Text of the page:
Hate Speech: The Hype Train Derails; Countless Injured...

When I first sat down to write this week’s column I had something rather different in mind than what you’ll see here. I’d been called out and challenged to list my grievances with certain community issues, events, and so on.

It was to be my own version of Martin Luther’s Ninety-Five Theses, though streamlined and updated for the modern digital era—a focused laser-beam of bitching—but then all hell broke loose. My topic slipped its tethers, busted out of its cage, and got water on itself while eating after midnight. I knew immediately that I was in serious trouble, but that’s just how hype rolls. . .

And it was so cute, too! What a shame...

This column, like so many others, began its life as a series of discussions I had with a few of my friends. While only tangentially related on the surface, they all united around themes of presentation and the difficulties inherent in finding a voice. Beyond those deep-level issues, these conversations also shared a major character among them: hype. So what is hype? Does it help us? Could it hurt us? I don’t propose to answer these questions definitively, but I do intend to poke your brains a little bit just to see what falls out, and I see no better way of doing that by starting you off basically where I started, too: staring down the barrels of some damn awkward conversation-starters.

Conversation #1: “Well, SCV World’s got less attention on SRK than [random underwhelming, trivial thing above or below it]. Looks like the game’s officially dead.”

This one threw me for a couple of reasons. First, I heard it from someone who’s emotionally invested in the success of SCV, so it was by no means gloating or taunting, either of which would have been easily enough dismissed. Second, it struck me intuitively as wrong—there’s no way, in my mind, that an event displaying so much high quality play could kill off a game—but at the same time, it became necessary to really stop and think about why the event itself didn’t capture broader attention.

Protip: It wasn't due to a lack of awesome player-names.
Defining a fighting game stream’s success is an incredibly tricky proposition. The most logical place to begin, like with so much else on the Internet, is to look at raw viewership, but that’s hardly cut and dry. First off, how do we derive those numbers? Roughly 3,000 people tuned in to watch live, Spooky’s channel currently show between 2,500 and 3,500 views for all of its archived pieces, and bits of the tournament have made their way to Youtube, gathering viewer impressions ranging from the dozens to the hundreds. We can use that data to sort of ballpark a rough number of total viewers, but the margin of error is pretty huge. Even were that problem to be eliminated, however, we still need to situate the number of viewers within a context in order to make that number meaningful, but what’s the appropriate context? Should we look at other major tourney streams? Maybe, but those feature multiple fighting games, which probably skews things a bit. What about other single-game streams like Starcraft 2 stuff? We could, but Starcraft 2 numbers are just. . .staggering. While we can and should aspire to that sort of thing, falling short hardly counts as failure.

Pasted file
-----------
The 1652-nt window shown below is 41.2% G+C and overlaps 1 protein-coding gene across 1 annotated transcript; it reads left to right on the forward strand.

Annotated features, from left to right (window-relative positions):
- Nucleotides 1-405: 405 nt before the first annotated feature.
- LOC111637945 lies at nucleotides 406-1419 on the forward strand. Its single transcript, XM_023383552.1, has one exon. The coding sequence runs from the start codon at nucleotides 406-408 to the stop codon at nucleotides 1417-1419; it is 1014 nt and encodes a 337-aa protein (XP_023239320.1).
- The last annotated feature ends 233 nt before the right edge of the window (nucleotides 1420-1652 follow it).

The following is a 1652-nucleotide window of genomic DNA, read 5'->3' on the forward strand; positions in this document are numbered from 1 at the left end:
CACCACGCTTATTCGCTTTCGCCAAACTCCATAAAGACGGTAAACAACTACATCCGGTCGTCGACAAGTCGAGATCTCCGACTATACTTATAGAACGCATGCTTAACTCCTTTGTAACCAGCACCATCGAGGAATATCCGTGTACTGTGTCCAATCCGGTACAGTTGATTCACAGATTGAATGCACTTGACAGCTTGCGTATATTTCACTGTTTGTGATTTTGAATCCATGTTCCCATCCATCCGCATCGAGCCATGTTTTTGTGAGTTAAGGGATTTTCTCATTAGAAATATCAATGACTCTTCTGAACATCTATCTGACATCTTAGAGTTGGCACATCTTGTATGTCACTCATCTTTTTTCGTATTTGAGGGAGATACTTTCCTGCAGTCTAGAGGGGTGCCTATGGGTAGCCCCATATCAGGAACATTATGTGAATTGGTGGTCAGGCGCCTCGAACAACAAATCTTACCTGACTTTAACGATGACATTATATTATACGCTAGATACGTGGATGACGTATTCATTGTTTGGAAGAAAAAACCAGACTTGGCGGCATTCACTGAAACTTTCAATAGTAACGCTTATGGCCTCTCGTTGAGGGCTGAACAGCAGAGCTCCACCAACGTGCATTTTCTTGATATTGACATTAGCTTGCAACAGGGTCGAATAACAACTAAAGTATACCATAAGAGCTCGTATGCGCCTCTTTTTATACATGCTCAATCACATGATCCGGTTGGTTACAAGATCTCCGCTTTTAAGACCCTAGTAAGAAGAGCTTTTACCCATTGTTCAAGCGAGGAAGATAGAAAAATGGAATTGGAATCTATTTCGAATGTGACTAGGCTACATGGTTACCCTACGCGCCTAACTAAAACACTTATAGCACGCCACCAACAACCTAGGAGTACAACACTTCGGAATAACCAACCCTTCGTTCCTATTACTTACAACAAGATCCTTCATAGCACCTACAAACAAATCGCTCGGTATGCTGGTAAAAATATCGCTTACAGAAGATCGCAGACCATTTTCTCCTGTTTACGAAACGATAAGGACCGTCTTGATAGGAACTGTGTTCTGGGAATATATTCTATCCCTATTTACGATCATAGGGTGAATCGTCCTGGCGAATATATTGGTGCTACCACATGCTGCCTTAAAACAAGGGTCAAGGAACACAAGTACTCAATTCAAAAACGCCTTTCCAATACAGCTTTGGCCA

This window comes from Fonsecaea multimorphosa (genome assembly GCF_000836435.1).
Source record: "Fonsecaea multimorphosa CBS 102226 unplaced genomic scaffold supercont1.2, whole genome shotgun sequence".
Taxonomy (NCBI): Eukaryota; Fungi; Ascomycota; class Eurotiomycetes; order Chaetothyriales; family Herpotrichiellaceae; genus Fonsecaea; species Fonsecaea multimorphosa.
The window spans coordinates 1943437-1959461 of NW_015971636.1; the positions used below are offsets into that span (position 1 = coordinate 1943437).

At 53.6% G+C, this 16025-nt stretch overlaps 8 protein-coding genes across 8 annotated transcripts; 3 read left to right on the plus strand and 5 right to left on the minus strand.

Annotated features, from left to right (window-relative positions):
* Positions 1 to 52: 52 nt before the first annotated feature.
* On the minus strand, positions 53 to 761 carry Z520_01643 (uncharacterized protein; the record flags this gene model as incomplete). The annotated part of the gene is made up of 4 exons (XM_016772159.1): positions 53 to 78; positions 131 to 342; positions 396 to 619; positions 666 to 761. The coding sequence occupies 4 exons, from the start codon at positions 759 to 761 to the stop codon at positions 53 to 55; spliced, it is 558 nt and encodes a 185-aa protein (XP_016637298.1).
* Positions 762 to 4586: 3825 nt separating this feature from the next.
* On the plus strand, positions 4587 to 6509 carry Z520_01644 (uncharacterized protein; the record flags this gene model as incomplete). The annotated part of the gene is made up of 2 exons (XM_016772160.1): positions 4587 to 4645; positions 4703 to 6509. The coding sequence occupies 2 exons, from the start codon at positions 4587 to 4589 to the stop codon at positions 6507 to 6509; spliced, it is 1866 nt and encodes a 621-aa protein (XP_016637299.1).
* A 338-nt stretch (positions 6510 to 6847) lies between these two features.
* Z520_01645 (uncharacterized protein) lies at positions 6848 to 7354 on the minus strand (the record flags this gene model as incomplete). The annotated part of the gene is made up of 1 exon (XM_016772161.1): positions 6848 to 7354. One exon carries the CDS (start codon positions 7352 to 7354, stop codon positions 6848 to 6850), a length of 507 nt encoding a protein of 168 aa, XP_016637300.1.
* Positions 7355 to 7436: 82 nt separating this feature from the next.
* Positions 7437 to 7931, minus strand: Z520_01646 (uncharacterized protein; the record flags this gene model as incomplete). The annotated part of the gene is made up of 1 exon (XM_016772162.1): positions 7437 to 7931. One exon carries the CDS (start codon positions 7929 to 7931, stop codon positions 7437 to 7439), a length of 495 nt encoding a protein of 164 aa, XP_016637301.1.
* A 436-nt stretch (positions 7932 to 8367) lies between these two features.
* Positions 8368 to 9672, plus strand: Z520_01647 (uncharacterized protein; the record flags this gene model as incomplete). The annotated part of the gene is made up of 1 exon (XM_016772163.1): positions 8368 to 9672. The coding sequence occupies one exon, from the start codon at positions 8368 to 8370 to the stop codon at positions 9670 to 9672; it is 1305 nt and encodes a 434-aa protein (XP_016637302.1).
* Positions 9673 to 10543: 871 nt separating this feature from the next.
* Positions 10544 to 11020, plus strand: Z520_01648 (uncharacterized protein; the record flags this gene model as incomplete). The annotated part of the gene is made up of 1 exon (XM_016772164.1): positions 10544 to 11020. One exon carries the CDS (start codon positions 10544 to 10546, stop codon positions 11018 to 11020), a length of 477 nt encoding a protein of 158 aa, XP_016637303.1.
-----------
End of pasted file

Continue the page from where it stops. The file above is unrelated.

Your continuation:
In any case, let’s set aside finding a context for a moment and take a look at how the viewership numbers, whatever their significance, came about. The World Finals event seemed shrouded in needless mystery from the outset. No one had an especially good sense of when it would be held, which events counted as qualifiers, and so on, until the absolute last minute. The stream itself wasn’t promoted through 8wayrun’s in-site mechanism for doing precisely that, and the actual time of the stream wasn’t made known until the day of the event, which is especially problematic given that it took place late on a Tuesday night (the timing of which, I suspect, was due in large part to the costs of securing a venue, etc.). The net effect of all this, especially combined with Spooky’s migration from Twitch to own3d just before, made actually seeking out the World Finals a little frustrating for those of us who are plugged in, and prohibitively difficult for pretty much everyone else. As Sora mentioned last week, the event itself went spectacularly for those actually in attendance, but somehow that same consideration didn’t extend to those of us who wanted to watch things online. Bringing the hype to a small group of attendees at the expense of the larger, less-directly-invested crowd was as a strategic blunder, and in fact it makes the number of viewers we did manage to garner more impressive as a result.